Everything has a story, where it began, where it ends … probe the story, play with it, embellish it, let it grow … all the people behind that pop can … the sugar cane and the farmer, the factory and the worker … the trucker who brought it into town, the teen behind the counter who sold it to the thirsty customer.

Whenever my children went anywhere, I’d always say to them: “Use all of your senses … smell the odors, taste the foods, hear the sounds, see the colors, touch the textures … store it all away in your memories.”

From the smallest of things to the largest of stories … in everything, the whole world … in every person, humanity … in every tree, a forest … in every mountain, a mountain range … in every person, God … 

The stuff of life … all around us … joy, terror; smiles and trials … folks on their way to a hospital bedside, maybe on their way to a new job … off to a wedding - maybe their own … on the first leg of a well-deserved vacation … some on their way to a funeral … some on their way to new beginnings; some on their way to bitter endings.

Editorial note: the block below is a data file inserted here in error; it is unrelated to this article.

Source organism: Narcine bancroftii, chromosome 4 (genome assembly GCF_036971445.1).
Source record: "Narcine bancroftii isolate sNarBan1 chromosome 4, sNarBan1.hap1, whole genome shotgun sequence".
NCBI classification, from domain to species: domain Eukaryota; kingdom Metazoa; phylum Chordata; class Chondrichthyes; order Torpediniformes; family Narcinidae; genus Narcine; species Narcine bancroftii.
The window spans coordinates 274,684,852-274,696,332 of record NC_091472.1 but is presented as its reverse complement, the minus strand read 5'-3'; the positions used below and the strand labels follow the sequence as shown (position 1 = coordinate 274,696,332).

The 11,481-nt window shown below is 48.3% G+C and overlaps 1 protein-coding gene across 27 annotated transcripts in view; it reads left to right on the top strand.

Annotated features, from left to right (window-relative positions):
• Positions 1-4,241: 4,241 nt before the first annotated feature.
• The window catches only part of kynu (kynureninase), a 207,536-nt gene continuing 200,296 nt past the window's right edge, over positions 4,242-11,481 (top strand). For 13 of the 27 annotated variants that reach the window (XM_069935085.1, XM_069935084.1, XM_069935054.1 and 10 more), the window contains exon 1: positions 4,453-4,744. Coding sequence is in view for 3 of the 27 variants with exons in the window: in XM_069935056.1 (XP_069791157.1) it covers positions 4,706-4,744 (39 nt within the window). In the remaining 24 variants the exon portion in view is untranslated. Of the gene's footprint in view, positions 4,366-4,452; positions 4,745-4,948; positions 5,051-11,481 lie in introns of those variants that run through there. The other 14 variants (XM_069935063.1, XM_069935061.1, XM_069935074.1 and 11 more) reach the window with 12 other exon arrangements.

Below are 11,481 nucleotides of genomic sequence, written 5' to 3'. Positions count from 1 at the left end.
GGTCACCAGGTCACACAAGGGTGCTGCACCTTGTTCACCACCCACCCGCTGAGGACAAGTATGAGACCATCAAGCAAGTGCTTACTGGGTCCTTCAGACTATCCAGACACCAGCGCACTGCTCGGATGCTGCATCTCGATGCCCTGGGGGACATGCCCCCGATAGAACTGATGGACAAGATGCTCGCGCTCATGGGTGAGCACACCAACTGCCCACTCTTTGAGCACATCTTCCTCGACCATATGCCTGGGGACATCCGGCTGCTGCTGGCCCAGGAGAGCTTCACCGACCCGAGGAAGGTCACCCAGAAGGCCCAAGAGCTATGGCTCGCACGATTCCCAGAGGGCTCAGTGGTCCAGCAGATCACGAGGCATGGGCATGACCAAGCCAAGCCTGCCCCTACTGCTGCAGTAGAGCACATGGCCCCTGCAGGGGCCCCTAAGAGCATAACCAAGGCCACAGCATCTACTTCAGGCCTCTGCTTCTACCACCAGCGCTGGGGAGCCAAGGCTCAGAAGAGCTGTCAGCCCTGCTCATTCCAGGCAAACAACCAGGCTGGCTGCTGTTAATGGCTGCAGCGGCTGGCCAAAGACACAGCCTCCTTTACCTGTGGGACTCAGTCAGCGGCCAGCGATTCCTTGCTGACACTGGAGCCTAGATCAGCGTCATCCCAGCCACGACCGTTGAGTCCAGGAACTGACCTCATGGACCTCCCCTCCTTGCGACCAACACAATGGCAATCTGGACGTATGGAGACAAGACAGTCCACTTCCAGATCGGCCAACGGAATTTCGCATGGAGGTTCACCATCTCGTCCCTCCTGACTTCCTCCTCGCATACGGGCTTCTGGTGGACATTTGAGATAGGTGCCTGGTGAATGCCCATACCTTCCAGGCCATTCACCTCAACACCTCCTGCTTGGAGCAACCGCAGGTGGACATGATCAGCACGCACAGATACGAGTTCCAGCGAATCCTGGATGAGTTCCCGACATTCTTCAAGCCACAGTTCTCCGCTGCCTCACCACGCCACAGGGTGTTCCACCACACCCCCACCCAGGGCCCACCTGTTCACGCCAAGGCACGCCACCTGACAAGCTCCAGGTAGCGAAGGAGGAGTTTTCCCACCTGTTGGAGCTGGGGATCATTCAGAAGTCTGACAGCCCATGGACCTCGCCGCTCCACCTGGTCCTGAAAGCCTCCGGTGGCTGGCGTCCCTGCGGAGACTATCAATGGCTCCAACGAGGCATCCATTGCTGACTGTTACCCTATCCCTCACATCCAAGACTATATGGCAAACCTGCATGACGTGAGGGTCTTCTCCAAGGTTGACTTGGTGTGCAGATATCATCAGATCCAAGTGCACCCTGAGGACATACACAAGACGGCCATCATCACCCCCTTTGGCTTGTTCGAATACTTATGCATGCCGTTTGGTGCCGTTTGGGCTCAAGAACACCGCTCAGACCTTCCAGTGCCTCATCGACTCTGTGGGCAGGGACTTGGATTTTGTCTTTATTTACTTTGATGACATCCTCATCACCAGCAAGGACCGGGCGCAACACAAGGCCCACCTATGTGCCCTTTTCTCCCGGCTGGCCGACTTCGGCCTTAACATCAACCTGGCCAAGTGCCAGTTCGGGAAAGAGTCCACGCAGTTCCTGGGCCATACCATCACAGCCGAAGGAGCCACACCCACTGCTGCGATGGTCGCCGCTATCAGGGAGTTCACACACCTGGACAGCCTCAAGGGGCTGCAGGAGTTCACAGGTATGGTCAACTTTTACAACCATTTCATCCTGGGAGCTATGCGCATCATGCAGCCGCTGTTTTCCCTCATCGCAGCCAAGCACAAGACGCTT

In Graham Green’s novel, The Power and the Glory, a Mexican priest, jailed for observing the Mass, in a time and place when Catholicism was outlawed … behind bars, the priest reflects:

When you visualized a man or woman carefully, you could always begin to feel pity … that was a quality of God’s image carried with it, writes Green … when you saw the lines at the corners of the eyes, the shape of the mouth, how the hair grew, it was impossible to hate. Hate was just a failure of imagination.